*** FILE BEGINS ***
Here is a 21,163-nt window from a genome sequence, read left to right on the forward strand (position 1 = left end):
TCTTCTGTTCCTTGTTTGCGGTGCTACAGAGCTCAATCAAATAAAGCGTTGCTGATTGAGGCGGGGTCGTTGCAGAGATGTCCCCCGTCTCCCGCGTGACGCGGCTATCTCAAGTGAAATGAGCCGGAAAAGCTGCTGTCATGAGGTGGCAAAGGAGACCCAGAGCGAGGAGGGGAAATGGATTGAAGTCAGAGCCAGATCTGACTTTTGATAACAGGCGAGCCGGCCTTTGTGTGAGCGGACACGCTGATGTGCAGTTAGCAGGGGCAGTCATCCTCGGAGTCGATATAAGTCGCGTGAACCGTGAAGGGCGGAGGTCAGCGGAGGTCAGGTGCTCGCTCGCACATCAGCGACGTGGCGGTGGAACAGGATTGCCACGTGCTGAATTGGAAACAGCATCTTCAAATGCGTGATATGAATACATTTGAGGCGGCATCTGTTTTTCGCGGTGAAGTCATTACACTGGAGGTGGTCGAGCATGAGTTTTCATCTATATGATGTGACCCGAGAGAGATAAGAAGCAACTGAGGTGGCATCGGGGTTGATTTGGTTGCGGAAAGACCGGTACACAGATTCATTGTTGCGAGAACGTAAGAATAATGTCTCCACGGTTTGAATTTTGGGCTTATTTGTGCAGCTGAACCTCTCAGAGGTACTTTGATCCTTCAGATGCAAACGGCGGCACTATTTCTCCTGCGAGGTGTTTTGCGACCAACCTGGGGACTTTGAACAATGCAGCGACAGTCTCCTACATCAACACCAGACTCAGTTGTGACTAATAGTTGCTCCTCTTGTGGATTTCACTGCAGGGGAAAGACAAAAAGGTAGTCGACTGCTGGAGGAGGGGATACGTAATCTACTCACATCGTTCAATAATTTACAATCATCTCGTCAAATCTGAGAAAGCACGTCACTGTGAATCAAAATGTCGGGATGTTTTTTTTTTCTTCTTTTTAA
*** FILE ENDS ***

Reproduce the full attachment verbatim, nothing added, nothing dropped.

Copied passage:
Here is a 21,163-nt window from a genome sequence, read left to right on the forward strand (position 1 = left end):
TCTTCTGTTCCTTGTTTGCGGTGCTACAGAGCTCAATCAAATAAAGCGTTGCTGATTGAGGCGGGGTCGTTGCAGAGATGTCCCCCGTCTCCCGCGTGACGCGGCTATCTCAAGTGAAATGAGCCGGAAAAGCTGCTGTCATGAGGTGGCAAAGGAGACCCAGAGCGAGGAGGGGAAATGGATTGAAGTCAGAGCCAGATCTGACTTTTGATAACAGGCGAGCCGGCCTTTGTGTGAGCGGACACGCTGATGTGCAGTTAGCAGGGGCAGTCATCCTCGGAGTCGATATAAGTCGCGTGAACCGTGAAGGGCGGAGGTCAGCGGAGGTCAGGTGCTCGCTCGCACATCAGCGACGTGGCGGTGGAACAGGATTGCCACGTGCTGAATTGGAAACAGCATCTTCAAATGCGTGATATGAATACATTTGAGGCGGCATCTGTTTTTCGCGGTGAAGTCATTACACTGGAGGTGGTCGAGCATGAGTTTTCATCTATATGATGTGACCCGAGAGAGATAAGAAGCAACTGAGGTGGCATCGGGGTTGATTTGGTTGCGGAAAGACCGGTACACAGATTCATTGTTGCGAGAACGTAAGAATAATGTCTCCACGGTTTGAATTTTGGGCTTATTTGTGCAGCTGAACCTCTCAGAGGTACTTTGATCCTTCAGATGCAAACGGCGGCACTATTTCTCCTGCGAGGTGTTTTGCGACCAACCTGGGGACTTTGAACAATGCAGCGACAGTCTCCTACATCAACACCAGACTCAGTTGTGACTAATAGTTGCTCCTCTTGTGGATTTCACTGCAGGGGAAAGACAAAAAGGTAGTCGACTGCTGGAGGAGGGGATACGTAATCTACTCACATCGTTCAATAATTTACAATCATCTCGTCAAATCTGAGAAAGCACGTCACTGTGAATCAAAATGTCGGGATGTTTTTTTTTTCTTCTTTTTAA